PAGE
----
What have we learned so far from Rupert Murdoch’s foray into Twitter? Exactly what most could have predicted: giving a cranky, octogenarian billionaire an outlet that can’t be censored is quite entertaining.
If Murdoch has his way, however, a black curtain could soon be coming to the Web and keep even the wealthiest of media moguls from having their say.
Despite being apparently smitten with the microbogging site as of late, Murdoch apparently doesn’t want to keep the Internet open for everyone. In a recent rant posted via a series of tweets, the News Corp. CEO came after US President Barack Obama for his position against both the Stop Online Piracy Act and the Protect IP Act. Under the proposed legislations of SOPA and PIPA, the World Wide Web will be greatly altered to filter Americans from accessing content found questionable by Congress. As a massive campaign to nix the law before it makes it to legislation swells, the White House announced over the weekend that the commander-in-chief will not be supporting the Acts.
Murdoch, who has pumped massive amounts into advancing the bills, doesn’t quite agree with Obama.
"So Obama has thrown in his lot with Silicon Valley paymasters who threaten all software creators with piracy, plain thievery," Murdoch tweeted over the weekend. "Piracy leader is Google who streams movies free, sells advts around them. No wonder pouring millions into lobbying."
Google, however, doesn’t quite see things the same way. Responding to the rant to the website CNET, a spokeswoman for Google calls Murdoch’s mad diatribe “nonsense” and adds, "Last year we took down 5 million infringing Web pages from our search results and invested more than $60 million in the fight against bad ads…We fight pirates and counterfeiters every day."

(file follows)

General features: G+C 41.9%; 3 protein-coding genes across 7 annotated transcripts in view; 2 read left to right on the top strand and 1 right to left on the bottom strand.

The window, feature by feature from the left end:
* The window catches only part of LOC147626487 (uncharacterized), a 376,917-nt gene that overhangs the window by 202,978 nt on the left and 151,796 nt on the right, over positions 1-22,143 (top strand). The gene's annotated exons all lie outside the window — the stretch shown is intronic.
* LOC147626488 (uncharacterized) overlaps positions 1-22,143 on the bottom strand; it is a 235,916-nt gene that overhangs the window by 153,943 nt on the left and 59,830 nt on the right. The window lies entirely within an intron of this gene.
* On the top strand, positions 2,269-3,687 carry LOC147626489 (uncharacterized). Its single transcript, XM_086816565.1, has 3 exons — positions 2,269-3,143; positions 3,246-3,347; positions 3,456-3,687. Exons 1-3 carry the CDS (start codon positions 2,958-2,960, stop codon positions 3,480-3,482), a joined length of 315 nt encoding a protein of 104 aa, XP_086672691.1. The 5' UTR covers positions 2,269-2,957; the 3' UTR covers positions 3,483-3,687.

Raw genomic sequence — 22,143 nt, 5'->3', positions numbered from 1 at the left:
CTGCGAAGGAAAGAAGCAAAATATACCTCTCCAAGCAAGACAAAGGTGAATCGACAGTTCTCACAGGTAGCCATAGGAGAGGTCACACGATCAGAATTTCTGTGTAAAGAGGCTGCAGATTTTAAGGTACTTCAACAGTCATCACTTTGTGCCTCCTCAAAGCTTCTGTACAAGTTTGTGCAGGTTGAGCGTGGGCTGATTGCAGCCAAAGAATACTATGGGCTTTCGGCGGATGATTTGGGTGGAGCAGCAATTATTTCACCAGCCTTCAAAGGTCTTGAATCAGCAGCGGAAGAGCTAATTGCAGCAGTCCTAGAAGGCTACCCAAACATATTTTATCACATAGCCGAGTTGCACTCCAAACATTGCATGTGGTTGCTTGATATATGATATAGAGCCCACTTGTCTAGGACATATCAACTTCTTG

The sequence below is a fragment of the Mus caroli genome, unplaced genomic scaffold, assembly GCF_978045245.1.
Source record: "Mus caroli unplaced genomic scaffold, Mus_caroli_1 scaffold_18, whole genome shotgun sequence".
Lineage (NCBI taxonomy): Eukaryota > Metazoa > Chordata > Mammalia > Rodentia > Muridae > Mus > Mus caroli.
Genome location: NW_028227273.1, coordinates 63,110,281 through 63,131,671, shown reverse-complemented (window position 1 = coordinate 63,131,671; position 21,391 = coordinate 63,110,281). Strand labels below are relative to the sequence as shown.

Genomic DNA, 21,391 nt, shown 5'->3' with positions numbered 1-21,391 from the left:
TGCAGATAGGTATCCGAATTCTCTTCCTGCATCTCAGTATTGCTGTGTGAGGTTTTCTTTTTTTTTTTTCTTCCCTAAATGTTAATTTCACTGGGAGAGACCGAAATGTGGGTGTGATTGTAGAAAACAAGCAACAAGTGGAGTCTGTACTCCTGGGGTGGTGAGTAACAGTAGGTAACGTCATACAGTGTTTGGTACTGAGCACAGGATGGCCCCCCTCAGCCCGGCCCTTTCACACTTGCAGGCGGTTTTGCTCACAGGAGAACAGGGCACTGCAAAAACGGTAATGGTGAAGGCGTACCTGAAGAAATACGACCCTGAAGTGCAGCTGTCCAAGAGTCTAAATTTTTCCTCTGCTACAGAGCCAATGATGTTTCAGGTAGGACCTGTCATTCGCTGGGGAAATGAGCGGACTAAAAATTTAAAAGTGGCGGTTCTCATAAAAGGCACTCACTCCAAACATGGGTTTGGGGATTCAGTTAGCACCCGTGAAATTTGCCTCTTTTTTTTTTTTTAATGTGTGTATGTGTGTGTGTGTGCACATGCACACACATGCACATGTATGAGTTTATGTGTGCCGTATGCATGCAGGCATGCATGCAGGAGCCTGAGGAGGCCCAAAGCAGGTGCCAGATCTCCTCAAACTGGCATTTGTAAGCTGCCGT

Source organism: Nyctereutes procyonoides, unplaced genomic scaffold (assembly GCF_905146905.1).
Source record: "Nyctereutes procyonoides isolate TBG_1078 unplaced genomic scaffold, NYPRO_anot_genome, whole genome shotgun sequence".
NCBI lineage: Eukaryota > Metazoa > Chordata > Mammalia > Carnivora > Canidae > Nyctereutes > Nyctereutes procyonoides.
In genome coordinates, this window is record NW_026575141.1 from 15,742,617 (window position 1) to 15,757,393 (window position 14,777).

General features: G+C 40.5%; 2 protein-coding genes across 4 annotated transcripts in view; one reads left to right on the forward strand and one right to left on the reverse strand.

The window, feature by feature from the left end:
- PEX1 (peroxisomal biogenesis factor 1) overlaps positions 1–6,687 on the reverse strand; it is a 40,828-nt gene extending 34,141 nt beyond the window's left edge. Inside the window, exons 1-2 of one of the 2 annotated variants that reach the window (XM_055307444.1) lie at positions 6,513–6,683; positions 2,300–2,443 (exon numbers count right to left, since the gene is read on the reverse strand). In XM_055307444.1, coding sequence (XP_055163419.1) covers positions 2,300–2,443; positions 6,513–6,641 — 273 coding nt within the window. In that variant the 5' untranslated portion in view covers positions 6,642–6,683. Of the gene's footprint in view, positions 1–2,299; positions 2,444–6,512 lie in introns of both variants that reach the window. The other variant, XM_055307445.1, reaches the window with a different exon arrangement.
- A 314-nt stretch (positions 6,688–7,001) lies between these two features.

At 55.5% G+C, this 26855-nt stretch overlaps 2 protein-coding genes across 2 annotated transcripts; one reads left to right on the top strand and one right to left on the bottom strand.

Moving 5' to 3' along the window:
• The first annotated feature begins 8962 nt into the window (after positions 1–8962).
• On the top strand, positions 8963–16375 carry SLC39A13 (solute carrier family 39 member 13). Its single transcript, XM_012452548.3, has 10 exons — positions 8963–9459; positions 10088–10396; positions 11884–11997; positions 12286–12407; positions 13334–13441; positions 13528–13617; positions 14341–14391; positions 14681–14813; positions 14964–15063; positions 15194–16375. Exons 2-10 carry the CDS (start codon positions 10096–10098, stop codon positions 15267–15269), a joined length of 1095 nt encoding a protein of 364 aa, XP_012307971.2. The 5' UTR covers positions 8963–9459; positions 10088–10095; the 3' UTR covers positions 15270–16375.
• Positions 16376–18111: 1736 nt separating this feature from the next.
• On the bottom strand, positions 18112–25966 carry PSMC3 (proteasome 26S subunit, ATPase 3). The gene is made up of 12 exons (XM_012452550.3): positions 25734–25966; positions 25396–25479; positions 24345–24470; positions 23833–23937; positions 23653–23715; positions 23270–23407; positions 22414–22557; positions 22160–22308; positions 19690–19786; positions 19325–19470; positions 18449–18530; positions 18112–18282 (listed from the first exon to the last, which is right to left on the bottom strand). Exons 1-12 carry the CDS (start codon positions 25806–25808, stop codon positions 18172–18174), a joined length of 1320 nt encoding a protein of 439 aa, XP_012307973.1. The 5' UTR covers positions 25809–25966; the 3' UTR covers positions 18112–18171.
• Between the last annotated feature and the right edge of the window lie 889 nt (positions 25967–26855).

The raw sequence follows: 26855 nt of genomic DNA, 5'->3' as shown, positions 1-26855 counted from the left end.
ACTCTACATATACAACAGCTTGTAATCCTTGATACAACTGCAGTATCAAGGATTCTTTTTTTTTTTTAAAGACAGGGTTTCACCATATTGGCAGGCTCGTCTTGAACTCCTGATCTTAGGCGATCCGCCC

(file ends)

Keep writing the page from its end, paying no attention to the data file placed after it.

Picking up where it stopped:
In his best crotchety, staunchly old man Twitter voice, Murdoch says Google has got it all wrong. After calling out the search giants for apparently coming close to destroying the entertainment industry, Murdoch shut up his naysayers by conducting a web query for a complimentary digital copy of the latest Mission: Impossible movie.
“Wow, several sites offering free links. I rest my case,” tweeted Murdoch.
RT decided to follow up and actually conducted our own Google search for free products. Could we find a copy of Mission: Impossible? Eventually. But we also found lots of free, no-questions-asked erectile dysfunction pills and complimentary iPads. Apparently our Web department was also the one-millionth visitor to a site we didn’t even try to get to so we expect the check is in the mail for that one too.
Since he is 80 years old, perhaps we can check say that Mr. Murdoch is far more venerable at Web surfing than all of us here, however, so maybe he does know what he’s talking about. He goes on to say note that, “Incidentally, Google blocks many other undesirable things.”
We were skeptic of that one too. A search of “how to make a bomb” turned up 1,080,000 results in 0.31 seconds.
A search for “really good show on Fox” yielded four.
The websites WikiPedia and Reddit are both preparing for a massive black-out campaign to raise awareness of the dangers of SOPA and PIPA this week. Other online campaigns have spurred massive protests across America so far.